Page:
Dave Grohl interviews Kristen wiig


During her six seasons on Saturday Night Live, the cast of indelible characters that Kristen Wiig has unleashed on the late-night viewing public have become iconic in an era when iconography is in short supply. This month she takes center stage with Bridesmaids, a comedy she created with her frequent writing partner (and Groundlings collaborator) Annie Mumolo. In between writing sessions for SNL, she took a break to speak with Foo Fighters front man Dave Grohl. The two reminisced about bachelorette parties and wedding stories, raising hell, doing drugs, skipping school, and the enduring appeal of death metal and mix tapes.

Dave Grohl in an SNL skit

DAVE GROHL: You know, the Foo Fighters played on the first Saturday Night Live that you were ever on. How long ago was that?
KRISTEN WIIG: Iíve just about finished my sixth season. Isnít that crazy?
GROHL: Well, Iíve got to say that youíre probably the biggest crush of anyó
WIIG: What?!
GROHL: Especially with the rockers. For whatever reason, most rock íní roll dudes relate to you out of any other woman on the cast.
WIIG: I probably lived more of a rock-star life when I was 15. I got in trouble a fair amount. I cared more about hanging out and skipping school than studying. Which I am not recommending teenagers do if they read this.
GROHL: Stay in school. Stay away from drugs. All of those things you should not do, we did them, but we shouldnít have done them.
WIIG: I definitely ran with a pack of hoodlums, thatís for sure.
GROHL: Where did you grow up?
WIIG: I lived in Lancaster, Pennsylvania, until eighth grade, and then my high-school years were in Rochester, New York.
GROHL: You didnít have that Pennsylvania accent, did you?
WIIG: I do remember people telling me that I talked funny. When I moved to Rochester, I would always say, ďIím just joshing you.Ē Everyone was like, ďWhy are you saying that?Ē Iím like, ďI dunno, thatís how people talk where Iím from.Ē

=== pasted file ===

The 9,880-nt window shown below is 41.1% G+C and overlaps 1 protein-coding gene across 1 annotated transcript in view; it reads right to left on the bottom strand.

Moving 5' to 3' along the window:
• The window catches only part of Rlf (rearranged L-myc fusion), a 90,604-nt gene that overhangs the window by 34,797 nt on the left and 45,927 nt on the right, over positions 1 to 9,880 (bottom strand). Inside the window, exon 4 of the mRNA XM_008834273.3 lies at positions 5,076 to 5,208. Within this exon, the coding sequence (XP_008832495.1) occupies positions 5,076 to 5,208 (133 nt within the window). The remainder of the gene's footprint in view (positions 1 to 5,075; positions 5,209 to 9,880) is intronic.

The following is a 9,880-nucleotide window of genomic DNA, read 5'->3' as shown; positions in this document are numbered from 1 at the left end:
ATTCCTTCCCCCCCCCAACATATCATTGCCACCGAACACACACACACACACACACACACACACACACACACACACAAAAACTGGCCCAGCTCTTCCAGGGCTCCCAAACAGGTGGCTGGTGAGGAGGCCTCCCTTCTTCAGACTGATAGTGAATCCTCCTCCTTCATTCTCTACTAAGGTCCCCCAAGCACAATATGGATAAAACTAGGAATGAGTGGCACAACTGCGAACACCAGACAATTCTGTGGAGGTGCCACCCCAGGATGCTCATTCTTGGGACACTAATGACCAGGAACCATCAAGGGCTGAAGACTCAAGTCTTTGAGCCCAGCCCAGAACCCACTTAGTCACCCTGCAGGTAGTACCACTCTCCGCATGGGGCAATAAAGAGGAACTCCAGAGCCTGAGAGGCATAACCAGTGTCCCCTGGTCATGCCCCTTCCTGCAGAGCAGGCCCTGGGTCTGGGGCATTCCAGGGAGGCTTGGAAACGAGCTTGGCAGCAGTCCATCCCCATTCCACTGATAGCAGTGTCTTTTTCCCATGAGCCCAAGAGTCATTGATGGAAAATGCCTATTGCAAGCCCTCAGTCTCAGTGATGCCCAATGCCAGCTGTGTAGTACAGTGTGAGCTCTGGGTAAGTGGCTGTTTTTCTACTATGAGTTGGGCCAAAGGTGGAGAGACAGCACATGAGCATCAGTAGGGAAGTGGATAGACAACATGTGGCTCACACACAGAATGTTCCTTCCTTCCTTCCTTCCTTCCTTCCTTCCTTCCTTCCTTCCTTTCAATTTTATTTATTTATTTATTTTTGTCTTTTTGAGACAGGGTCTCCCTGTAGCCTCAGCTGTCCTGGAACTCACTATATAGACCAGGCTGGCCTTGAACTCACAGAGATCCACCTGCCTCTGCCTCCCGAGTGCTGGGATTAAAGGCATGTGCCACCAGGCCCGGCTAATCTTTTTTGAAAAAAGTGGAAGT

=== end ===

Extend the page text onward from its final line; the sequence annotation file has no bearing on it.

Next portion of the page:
GROHL: I was so happy when Bret Michaels got that big, popular TV show, because he has that Pennsylvania accent. [laughs]
WIIG: Oh, I watched all those!
GROHL: I have a soft spot for Bret Michaels in my heart. For the accent. Youíre really good at doing those sorts of things on SNL. How do you do that? Is it just your ear? Is there a process?
WIIG: I donít know. I think itís just listening.
GROHL: How can you do it so well? It freaks people out. When they hear it coming out of your face, itís a little fucking creepy.
WIIG: Thatís such a compliment that itís creepy.
GROHL: I have to say, I havenít seen Bridesmaids yet. But I want to know what inspired you to make this movie.
WIIG: In the beginning, it was about what it is really like to be in a wedding. But then it turned into, you know, youíre a woman in your thirties, and maybe you donít really know what you want to do with your life, but it seems like everyone else does, and your best friend gets married, and it forces you to look at yourself. I donít know if I described that in a very funny way.
GROHL: Are you drawing from personal experience?
WIIG: I think I have a lot of similarities to my character. Sheís involved with someone who is not really nice to her, and I think thatís something that a lot of women do for some reason or another. [laughs]
GROHL: Is that Jon Hamm?
WIIG: Yes, thatís Jon Hammís character.
GROHL: Is he super-snuggly and cozy, or what? Iíd imagine in real life, heís super-snuggly.
WIIG: Heís not really.
GROHL: His character on Mad Men is a little prickly . . . Maybe snuggly and prickly.
WIIG: A little bit. His character in the movie is the kind of person who gives mixed messages. ďI like you so much . . . Ooh, but I really want you to leave.Ē
GROHL: Well, heís a man.
WIIG: Yes. Exactly.
GROHL: Do you have any personal wedding horror stories? I have crazy wedding horror stories.
WIIG: I want to hear those.
GROHL: I mean, not crazy, but I got married in my backyard, so we found this person who married people, and we go to her house to talk about writing the vows, and the first thing she asks is if we want to do a Native American ceremony.
WIIG: And you said yes.
GROHL: Well, not really, because weíre not Native American. So we write up these really normal vows, and about a week before the wedding, she says, ďYou know, I donít want to impose, but my son is a huge fan. Is there any way that I could bring him to the wedding?Ē It was 250 people or something. I thought, why not? Weíve got tons of food, and it should be fine. So at our wedding, instead of having a DJ, we had this Beatles tribute band called The Fab Four. They do costume changes. They start at Ed Sullivan, and by the end, Lennon has a beard. It was nuts. They went through the whole Sgt. Pepper phase, and, at one point, I heard the intro to Sgt. Pepper, and I run into the tent where they were playing, and the kid was doing crazy Widespread Panic dances. That motherfucker took acid at my wedding!
WIIG: He didnít!